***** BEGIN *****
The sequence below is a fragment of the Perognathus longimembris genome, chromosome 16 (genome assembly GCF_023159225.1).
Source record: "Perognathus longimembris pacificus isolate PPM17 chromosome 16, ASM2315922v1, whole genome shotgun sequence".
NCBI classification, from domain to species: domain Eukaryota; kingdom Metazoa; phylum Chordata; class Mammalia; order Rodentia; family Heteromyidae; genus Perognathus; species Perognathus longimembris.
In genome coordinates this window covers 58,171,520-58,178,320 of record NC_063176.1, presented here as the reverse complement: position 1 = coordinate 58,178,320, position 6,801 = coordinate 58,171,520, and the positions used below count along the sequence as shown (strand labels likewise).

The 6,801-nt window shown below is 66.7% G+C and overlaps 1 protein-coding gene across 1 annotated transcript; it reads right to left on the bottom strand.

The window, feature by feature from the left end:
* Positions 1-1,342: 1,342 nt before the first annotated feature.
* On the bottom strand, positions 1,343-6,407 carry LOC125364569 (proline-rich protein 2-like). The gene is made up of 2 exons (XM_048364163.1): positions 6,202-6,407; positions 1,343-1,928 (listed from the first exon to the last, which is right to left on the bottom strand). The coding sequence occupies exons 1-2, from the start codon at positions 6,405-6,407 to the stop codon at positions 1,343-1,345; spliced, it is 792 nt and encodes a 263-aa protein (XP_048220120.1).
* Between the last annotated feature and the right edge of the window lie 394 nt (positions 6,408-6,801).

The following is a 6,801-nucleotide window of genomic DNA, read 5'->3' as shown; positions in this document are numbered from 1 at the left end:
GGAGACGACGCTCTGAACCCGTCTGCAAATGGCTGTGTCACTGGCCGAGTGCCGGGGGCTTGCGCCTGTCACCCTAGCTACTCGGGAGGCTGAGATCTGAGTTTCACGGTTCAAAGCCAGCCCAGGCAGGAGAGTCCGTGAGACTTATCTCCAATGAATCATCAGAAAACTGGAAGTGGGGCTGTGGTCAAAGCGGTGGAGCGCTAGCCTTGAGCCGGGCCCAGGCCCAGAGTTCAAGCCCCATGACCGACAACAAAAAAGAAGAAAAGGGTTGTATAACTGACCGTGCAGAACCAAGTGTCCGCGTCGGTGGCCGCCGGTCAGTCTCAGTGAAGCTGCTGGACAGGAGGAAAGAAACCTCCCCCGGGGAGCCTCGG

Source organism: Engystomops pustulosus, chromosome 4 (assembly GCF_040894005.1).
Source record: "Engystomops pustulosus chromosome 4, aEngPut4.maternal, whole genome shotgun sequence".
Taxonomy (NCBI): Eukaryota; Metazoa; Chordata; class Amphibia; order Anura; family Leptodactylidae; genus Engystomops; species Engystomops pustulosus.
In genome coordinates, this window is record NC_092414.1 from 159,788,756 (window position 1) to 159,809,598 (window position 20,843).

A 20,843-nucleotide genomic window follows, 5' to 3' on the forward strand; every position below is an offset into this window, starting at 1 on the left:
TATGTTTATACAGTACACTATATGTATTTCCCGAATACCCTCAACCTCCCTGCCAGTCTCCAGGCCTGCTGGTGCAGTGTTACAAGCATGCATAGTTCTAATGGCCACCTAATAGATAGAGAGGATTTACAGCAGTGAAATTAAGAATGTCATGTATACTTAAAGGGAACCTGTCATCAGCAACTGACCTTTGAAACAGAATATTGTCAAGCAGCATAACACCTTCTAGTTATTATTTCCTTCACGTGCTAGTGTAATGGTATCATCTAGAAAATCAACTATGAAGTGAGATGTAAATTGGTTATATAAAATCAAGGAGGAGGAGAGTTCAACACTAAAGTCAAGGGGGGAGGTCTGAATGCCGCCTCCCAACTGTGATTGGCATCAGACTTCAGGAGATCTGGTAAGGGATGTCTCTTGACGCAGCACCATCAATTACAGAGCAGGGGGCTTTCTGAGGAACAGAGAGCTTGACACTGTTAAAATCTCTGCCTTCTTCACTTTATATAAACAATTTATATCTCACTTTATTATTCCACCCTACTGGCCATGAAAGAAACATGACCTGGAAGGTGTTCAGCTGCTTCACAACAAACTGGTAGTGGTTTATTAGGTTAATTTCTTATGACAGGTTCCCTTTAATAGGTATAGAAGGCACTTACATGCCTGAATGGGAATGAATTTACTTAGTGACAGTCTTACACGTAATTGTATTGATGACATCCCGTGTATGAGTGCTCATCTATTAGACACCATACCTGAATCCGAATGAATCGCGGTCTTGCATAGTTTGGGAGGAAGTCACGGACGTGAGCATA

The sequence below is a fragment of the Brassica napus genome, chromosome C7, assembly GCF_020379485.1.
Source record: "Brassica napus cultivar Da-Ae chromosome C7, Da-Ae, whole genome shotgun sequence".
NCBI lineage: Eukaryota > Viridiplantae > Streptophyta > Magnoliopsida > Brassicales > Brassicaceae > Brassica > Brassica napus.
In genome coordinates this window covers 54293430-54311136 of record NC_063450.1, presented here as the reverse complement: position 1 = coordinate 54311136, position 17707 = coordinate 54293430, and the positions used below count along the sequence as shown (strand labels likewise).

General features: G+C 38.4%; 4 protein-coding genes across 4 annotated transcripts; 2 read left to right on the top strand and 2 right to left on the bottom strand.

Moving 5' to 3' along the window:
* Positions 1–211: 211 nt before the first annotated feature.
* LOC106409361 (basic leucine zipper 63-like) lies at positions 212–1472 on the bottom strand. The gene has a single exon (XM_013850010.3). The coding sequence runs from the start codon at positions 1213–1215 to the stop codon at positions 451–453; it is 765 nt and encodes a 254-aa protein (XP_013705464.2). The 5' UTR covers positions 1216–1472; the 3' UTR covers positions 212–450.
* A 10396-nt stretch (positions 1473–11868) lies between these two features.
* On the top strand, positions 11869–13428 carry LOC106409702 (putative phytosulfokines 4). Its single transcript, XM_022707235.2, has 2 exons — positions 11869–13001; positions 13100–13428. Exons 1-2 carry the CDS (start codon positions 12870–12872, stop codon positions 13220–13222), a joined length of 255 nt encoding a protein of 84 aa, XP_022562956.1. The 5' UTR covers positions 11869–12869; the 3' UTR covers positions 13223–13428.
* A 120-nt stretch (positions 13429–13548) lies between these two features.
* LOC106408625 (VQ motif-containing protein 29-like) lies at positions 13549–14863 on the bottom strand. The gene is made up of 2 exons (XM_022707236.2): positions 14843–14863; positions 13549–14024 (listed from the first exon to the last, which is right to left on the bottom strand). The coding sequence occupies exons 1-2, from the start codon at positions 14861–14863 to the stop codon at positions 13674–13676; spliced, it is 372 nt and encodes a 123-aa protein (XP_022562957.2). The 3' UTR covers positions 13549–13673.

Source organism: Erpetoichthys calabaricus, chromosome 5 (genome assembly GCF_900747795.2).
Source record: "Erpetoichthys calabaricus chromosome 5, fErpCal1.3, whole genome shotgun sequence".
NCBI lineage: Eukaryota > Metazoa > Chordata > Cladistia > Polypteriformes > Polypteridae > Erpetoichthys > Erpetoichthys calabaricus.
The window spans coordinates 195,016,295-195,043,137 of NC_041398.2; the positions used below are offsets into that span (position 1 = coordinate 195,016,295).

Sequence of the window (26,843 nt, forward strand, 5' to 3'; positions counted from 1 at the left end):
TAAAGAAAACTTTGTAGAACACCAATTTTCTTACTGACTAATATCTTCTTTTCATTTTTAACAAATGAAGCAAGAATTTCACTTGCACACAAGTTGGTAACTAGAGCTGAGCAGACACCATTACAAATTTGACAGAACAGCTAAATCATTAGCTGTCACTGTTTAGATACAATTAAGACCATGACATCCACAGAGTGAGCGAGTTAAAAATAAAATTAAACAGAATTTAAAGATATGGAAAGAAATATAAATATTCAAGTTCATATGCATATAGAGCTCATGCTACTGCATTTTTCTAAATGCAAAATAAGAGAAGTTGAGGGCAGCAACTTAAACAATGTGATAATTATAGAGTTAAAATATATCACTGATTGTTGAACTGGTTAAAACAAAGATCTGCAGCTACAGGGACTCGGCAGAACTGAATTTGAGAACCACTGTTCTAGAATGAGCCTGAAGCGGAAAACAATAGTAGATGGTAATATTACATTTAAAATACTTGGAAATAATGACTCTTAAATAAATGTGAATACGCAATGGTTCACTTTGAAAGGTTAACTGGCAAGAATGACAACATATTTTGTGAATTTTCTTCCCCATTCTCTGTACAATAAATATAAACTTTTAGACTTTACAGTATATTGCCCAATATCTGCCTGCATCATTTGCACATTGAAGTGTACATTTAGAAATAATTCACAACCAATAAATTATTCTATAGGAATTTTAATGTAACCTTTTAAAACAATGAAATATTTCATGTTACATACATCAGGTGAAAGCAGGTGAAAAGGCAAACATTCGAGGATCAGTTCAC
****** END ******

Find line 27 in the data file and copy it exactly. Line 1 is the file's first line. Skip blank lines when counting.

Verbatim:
* On the top strand, positions 11869–13428 carry LOC106409702 (putative phytosulfokines 4). Its single transcript, XM_022707235.2, has 2 exons — positions 11869–13001; positions 13100–13428. Exons 1-2 carry the CDS (start codon positions 12870–12872, stop codon positions 13220–13222), a joined length of 255 nt encoding a protein of 84 aa, XP_022562956.1. The 5' UTR covers positions 11869–12869; the 3' UTR covers positions 13223–13428.